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UCSF Plans R&D Facility in San Francisco

The University of California at San Francisco is reportedly planning to develop a 284,800-square-foot research facility and outpatient treatment center on part of the site of the former Potrero Power Station, which is in southeast San Francisco on the bay. The UCSF plan is currently being considered by the San Francisco Board of Supervisors.

Herzog & de Meuron also designed the de Young Museum, a component of the Fine Arts Museums of San Francisco. Photography by Gary Sexton, courtesy of the Fine Arts Museums of San Francisco

The research facility would be on Block 2 of the Potrero Power Station Special Use District, which is the legal framework for the redevelopment of the shuttered Potrero Power Station in the Dogpatch neighborhood into a mixed-use project, a long-term redevelopment undertaken by Associate Capital.

The redevelopment district is roughly bounded by 22nd Street, 23rd Street, Illinois Street and the bay. The long-term plan for the district calls for as many as 2,600 housing units, 1.6 million square feet of commercial space, a 250-key hotel and green space.

The UCSF plan would mean that the university would own the block outright, once the city signs off on the plan. Swiss architects Herzog & de Meuron, best known for the de Young Museum, designed the new UCSF building.

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The research facility would be the second building in the district so far, following a 105-unit residential development that Associate Capital started in 2023, after funding was approved to make infrastructure improvements in the district.

The city created the district itself in 2020, anticipating that it would add a significant amount of publicly accessible open space and community facilities, increased public access to the waterfront, neighborhood-serving retail, and affordable housing. The site had been devoted to electricity production since the late 19th century, eventually operating as the last fossil fuel power plant in the city, which closed in 2011.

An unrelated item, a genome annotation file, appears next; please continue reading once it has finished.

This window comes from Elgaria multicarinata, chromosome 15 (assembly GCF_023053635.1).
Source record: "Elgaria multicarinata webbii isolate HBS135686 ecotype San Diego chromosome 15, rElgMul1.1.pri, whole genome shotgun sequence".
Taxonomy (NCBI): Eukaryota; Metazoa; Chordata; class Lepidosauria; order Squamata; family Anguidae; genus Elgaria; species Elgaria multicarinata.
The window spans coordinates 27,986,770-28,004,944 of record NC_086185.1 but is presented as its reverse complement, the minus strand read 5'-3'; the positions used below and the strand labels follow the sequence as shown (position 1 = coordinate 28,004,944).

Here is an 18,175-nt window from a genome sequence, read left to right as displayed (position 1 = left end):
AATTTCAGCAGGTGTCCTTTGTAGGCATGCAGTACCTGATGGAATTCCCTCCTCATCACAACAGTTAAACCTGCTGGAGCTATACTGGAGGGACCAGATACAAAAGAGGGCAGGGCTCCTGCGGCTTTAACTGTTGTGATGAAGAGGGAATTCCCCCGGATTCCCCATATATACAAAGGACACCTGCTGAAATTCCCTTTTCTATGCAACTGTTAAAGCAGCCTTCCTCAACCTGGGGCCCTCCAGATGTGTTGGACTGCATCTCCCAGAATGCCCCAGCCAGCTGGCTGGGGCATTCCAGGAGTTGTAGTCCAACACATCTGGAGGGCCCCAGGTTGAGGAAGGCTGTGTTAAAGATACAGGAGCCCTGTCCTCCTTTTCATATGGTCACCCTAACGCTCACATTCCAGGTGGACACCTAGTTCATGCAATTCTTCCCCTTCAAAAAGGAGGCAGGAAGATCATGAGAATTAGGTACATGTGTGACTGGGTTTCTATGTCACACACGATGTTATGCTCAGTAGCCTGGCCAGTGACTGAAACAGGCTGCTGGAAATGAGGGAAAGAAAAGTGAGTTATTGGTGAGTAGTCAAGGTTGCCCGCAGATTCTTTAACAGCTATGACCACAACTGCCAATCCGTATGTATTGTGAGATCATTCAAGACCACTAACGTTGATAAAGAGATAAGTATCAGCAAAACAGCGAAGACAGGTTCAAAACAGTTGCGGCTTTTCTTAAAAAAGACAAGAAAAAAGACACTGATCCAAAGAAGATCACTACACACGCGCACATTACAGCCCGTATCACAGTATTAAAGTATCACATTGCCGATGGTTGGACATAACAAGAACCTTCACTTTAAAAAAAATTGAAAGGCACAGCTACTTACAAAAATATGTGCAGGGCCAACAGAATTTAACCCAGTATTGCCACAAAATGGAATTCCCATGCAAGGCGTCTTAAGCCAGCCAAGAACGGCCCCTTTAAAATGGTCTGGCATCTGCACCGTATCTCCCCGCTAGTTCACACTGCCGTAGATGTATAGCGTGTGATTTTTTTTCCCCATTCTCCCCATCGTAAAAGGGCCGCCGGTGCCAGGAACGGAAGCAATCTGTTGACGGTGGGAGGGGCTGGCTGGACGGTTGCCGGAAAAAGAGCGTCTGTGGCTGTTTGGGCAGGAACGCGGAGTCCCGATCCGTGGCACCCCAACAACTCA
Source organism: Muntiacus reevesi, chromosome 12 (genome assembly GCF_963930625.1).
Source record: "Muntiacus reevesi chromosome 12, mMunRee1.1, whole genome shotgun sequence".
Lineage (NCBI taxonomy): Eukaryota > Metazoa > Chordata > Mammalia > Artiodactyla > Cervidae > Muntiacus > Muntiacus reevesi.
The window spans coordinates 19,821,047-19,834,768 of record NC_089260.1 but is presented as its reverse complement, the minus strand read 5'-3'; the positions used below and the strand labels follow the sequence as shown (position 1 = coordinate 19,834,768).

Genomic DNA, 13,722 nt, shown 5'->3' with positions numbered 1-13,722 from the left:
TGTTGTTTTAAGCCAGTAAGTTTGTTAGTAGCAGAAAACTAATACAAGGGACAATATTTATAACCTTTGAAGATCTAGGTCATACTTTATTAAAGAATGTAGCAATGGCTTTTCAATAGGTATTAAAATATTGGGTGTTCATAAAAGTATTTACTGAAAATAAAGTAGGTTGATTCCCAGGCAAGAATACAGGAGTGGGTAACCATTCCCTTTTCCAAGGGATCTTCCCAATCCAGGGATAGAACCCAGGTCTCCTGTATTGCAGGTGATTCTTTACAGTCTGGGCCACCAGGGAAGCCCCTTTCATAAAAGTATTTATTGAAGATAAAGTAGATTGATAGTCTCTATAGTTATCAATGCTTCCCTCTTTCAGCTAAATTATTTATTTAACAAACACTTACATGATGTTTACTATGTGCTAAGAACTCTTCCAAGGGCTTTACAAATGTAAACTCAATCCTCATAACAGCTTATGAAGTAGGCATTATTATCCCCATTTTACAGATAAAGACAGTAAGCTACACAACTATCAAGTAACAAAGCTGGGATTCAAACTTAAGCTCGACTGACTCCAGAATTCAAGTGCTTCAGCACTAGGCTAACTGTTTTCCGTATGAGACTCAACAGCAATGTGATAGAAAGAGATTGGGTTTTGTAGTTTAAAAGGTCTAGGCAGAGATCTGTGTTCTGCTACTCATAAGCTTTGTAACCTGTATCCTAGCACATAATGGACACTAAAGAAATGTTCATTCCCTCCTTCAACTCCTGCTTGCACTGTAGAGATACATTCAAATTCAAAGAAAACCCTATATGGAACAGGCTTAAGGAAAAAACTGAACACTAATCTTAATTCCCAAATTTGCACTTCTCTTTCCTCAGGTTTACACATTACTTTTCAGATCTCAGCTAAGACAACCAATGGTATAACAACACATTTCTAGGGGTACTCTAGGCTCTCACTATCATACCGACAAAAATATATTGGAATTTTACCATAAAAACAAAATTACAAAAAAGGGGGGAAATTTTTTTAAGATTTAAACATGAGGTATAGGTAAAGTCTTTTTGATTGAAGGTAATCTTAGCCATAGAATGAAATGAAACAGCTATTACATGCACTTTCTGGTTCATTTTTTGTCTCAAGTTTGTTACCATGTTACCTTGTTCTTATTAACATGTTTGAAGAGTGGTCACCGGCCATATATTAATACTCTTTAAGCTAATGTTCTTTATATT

San Francisco life science market cools

Once a hot market, life sciences in the Bay Area cooled as funding got more expensive, though the market is still sizable and active companies are looking for high-quality space. The city managed to eke out positive absorption of nearly 36,500 square feet in the first quarter of 2024, Avison Young reports, compared with negative absorption of more than 278,000 square feet for San Francisco Peninsula as a whole.

Life science vacancies have been rising steadily in the Bay Area, from well below 10 percent just before the pandemic—and in the quarters immediately after the worst of the pandemic—to exceeding 20 percent by the beginning of 2024, with some development still underway. The upshot may be a short-term oversupply in the Bay Area, Avison Young notes.

Total life science employment in the Bay Area has mushroomed in the last 20 years, according to Avison Young, supporting the expansion of life science real estate in the region, with San Francisco forming one of the nation’s main clusters in the industry. In the city, only about 2,000 people worked in the sector in 2002. Twenty years later, the total was more than 13,000.


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